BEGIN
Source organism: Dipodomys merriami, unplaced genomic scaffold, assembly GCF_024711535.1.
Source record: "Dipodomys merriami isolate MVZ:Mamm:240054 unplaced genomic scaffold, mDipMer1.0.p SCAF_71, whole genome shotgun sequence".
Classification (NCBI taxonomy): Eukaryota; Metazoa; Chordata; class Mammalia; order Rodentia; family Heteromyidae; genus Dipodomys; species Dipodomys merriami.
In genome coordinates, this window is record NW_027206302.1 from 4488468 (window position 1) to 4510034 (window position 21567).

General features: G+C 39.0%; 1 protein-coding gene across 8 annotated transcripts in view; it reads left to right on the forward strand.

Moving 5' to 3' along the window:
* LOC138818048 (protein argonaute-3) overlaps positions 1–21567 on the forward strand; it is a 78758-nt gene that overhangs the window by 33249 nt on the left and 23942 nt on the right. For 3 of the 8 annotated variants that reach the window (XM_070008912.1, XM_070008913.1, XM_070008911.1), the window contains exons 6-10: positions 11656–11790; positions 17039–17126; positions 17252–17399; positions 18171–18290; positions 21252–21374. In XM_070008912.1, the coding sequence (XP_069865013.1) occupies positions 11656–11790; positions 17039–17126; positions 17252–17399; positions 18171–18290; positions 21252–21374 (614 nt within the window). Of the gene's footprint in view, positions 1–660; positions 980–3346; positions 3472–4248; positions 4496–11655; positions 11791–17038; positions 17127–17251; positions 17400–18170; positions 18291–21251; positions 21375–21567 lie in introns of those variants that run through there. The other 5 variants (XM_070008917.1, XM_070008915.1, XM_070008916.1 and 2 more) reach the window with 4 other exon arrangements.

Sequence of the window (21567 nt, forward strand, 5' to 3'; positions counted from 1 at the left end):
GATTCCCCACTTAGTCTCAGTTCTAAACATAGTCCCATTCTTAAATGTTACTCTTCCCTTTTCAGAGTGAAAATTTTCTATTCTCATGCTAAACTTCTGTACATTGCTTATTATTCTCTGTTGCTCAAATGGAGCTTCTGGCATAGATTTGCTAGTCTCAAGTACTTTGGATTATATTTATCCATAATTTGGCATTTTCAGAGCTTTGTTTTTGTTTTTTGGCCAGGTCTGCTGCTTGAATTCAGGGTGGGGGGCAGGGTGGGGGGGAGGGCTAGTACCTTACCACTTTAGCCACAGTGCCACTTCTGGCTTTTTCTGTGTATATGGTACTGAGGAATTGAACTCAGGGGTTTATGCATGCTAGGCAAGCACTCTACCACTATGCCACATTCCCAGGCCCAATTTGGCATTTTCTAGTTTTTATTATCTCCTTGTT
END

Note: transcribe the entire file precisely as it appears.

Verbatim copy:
Source organism: Dipodomys merriami, unplaced genomic scaffold, assembly GCF_024711535.1.
Source record: "Dipodomys merriami isolate MVZ:Mamm:240054 unplaced genomic scaffold, mDipMer1.0.p SCAF_71, whole genome shotgun sequence".
Classification (NCBI taxonomy): Eukaryota; Metazoa; Chordata; class Mammalia; order Rodentia; family Heteromyidae; genus Dipodomys; species Dipodomys merriami.
In genome coordinates, this window is record NW_027206302.1 from 4488468 (window position 1) to 4510034 (window position 21567).

General features: G+C 39.0%; 1 protein-coding gene across 8 annotated transcripts in view; it reads left to right on the forward strand.

Moving 5' to 3' along the window:
* LOC138818048 (protein argonaute-3) overlaps positions 1–21567 on the forward strand; it is a 78758-nt gene that overhangs the window by 33249 nt on the left and 23942 nt on the right. For 3 of the 8 annotated variants that reach the window (XM_070008912.1, XM_070008913.1, XM_070008911.1), the window contains exons 6-10: positions 11656–11790; positions 17039–17126; positions 17252–17399; positions 18171–18290; positions 21252–21374. In XM_070008912.1, the coding sequence (XP_069865013.1) occupies positions 11656–11790; positions 17039–17126; positions 17252–17399; positions 18171–18290; positions 21252–21374 (614 nt within the window). Of the gene's footprint in view, positions 1–660; positions 980–3346; positions 3472–4248; positions 4496–11655; positions 11791–17038; positions 17127–17251; positions 17400–18170; positions 18291–21251; positions 21375–21567 lie in introns of those variants that run through there. The other 5 variants (XM_070008917.1, XM_070008915.1, XM_070008916.1 and 2 more) reach the window with 4 other exon arrangements.

Sequence of the window (21567 nt, forward strand, 5' to 3'; positions counted from 1 at the left end):
GATTCCCCACTTAGTCTCAGTTCTAAACATAGTCCCATTCTTAAATGTTACTCTTCCCTTTTCAGAGTGAAAATTTTCTATTCTCATGCTAAACTTCTGTACATTGCTTATTATTCTCTGTTGCTCAAATGGAGCTTCTGGCATAGATTTGCTAGTCTCAAGTACTTTGGATTATATTTATCCATAATTTGGCATTTTCAGAGCTTTGTTTTTGTTTTTTGGCCAGGTCTGCTGCTTGAATTCAGGGTGGGGGGCAGGGTGGGGGGGAGGGCTAGTACCTTACCACTTTAGCCACAGTGCCACTTCTGGCTTTTTCTGTGTATATGGTACTGAGGAATTGAACTCAGGGGTTTATGCATGCTAGGCAAGCACTCTACCACTATGCCACATTCCCAGGCCCAATTTGGCATTTTCTAGTTTTTATTATCTCCTTGTT